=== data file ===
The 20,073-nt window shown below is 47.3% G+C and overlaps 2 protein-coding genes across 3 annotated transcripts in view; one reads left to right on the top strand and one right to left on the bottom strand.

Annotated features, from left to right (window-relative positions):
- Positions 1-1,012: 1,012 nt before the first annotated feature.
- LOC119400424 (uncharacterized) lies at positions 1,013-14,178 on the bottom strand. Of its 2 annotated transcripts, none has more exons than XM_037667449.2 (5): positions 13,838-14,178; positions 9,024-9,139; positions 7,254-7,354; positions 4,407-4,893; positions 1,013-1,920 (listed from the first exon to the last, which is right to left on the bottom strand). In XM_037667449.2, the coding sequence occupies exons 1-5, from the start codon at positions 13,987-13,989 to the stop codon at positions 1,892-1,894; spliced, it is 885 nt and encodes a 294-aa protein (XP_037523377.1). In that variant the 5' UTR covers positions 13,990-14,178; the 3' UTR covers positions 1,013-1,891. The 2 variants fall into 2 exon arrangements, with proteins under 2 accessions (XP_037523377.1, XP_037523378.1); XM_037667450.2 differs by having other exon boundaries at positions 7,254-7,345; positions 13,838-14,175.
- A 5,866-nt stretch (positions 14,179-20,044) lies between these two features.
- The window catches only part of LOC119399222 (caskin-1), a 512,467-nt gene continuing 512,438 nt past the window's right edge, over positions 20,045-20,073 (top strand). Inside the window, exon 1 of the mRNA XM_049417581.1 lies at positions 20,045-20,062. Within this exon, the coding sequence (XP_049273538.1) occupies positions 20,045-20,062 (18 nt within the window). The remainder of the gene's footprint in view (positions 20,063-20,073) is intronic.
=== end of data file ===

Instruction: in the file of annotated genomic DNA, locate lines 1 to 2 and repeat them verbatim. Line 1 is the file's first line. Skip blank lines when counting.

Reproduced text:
The 20,073-nt window shown below is 47.3% G+C and overlaps 2 protein-coding genes across 3 annotated transcripts in view; one reads left to right on the top strand and one right to left on the bottom strand.

Annotated features, from left to right (window-relative positions):